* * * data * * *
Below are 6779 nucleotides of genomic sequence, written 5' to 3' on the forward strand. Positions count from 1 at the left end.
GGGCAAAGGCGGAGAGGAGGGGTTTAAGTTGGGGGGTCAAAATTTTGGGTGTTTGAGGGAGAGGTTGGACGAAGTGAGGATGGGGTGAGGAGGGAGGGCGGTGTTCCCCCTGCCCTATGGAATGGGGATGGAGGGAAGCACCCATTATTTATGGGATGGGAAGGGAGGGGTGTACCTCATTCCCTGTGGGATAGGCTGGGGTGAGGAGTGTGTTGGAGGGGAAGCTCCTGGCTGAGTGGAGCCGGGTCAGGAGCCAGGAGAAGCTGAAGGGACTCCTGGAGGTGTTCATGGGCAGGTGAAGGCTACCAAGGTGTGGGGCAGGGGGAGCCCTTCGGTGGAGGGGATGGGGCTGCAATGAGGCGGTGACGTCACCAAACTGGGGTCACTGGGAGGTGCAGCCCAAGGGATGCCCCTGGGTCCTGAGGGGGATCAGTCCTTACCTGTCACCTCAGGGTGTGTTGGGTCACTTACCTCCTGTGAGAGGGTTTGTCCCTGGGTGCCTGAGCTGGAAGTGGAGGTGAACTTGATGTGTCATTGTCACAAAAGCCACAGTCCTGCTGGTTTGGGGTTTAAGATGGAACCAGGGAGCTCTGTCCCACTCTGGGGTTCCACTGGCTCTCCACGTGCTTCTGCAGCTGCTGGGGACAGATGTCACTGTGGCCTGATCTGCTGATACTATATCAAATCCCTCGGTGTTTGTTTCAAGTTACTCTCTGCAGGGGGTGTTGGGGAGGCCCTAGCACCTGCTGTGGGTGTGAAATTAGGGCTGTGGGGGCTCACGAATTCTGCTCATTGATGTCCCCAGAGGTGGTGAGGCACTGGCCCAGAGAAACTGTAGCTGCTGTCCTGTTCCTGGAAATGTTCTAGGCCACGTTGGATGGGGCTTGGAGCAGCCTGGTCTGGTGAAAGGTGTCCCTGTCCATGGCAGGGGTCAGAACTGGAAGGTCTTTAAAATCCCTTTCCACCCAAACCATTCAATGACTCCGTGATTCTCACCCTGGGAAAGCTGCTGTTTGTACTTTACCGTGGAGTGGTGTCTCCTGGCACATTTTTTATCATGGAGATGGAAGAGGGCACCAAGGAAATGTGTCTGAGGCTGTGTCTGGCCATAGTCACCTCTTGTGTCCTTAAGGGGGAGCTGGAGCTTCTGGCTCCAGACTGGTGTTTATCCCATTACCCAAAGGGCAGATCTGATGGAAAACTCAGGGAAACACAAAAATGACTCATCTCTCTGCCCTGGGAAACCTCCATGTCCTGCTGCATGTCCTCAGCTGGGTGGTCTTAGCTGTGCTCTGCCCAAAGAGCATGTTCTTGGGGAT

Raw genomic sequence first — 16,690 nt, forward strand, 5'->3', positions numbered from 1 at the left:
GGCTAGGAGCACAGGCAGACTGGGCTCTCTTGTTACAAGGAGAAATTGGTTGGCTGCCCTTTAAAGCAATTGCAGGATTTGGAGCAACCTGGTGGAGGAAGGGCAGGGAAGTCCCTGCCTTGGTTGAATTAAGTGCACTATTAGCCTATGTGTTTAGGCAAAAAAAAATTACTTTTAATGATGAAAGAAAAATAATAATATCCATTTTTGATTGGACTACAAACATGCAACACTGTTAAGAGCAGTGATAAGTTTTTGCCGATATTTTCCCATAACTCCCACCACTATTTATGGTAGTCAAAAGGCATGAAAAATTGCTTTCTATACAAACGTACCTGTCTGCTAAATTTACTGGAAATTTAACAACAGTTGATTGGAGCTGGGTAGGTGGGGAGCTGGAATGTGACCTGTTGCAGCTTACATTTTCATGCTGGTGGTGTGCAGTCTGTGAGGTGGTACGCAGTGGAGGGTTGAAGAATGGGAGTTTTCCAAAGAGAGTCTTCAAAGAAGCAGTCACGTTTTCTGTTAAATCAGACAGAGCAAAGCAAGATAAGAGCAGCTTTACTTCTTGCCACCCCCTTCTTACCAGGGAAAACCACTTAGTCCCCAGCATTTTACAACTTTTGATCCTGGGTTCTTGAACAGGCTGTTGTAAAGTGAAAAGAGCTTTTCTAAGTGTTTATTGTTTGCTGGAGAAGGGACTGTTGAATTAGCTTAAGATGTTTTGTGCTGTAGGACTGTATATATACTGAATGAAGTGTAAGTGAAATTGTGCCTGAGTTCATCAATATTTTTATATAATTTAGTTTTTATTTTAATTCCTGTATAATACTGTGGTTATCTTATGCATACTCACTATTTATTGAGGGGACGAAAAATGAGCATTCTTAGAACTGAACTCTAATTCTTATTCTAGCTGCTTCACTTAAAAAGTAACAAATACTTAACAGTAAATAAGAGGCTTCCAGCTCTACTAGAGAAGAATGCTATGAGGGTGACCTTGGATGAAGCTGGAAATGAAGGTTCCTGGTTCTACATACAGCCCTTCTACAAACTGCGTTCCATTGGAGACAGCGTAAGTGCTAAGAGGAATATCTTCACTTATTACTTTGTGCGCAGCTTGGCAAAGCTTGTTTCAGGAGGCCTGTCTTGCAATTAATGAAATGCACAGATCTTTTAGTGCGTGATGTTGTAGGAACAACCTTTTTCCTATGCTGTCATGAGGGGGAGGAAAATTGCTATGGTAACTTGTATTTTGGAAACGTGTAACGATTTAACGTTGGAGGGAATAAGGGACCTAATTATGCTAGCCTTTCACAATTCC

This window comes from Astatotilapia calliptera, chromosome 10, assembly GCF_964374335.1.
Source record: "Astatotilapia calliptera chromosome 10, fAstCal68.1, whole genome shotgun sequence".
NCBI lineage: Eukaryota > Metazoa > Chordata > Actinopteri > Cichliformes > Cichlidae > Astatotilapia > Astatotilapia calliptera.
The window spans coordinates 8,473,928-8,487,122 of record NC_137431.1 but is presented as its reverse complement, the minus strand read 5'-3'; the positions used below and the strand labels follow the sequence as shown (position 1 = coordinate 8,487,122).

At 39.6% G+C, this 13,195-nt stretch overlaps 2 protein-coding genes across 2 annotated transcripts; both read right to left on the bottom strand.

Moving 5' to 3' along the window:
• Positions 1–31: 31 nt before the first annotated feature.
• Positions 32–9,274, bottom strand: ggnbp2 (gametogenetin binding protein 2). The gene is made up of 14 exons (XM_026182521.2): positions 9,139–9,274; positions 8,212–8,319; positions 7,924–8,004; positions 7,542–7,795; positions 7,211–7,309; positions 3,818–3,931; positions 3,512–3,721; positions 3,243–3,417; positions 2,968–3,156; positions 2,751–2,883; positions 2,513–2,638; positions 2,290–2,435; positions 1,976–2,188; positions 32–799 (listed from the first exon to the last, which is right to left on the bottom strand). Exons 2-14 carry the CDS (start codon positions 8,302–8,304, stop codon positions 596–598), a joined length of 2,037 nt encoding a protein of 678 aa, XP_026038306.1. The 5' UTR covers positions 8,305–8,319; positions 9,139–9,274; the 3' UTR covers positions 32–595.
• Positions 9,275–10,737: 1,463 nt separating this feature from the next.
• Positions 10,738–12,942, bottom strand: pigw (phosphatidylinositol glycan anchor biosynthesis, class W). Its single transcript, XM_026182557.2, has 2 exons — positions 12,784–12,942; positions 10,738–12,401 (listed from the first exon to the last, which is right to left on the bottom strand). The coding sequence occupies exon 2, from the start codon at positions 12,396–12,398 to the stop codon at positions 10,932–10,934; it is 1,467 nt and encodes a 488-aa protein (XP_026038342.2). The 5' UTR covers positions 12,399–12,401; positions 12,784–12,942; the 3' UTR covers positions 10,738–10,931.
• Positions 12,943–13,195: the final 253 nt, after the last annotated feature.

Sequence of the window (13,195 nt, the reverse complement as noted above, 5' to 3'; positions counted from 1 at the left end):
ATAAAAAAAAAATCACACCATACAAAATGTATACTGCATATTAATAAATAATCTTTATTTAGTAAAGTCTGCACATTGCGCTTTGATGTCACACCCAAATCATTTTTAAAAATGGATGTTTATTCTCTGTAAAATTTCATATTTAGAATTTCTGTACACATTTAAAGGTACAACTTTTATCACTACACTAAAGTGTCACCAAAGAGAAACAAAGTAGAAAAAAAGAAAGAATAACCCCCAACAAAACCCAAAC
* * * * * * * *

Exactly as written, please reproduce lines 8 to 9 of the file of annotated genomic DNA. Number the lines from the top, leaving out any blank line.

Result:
The window spans coordinates 8,473,928-8,487,122 of record NC_137431.1 but is presented as its reverse complement, the minus strand read 5'-3'; the positions used below and the strand labels follow the sequence as shown (position 1 = coordinate 8,487,122).

At 39.6% G+C, this 13,195-nt stretch overlaps 2 protein-coding genes across 2 annotated transcripts; both read right to left on the bottom strand.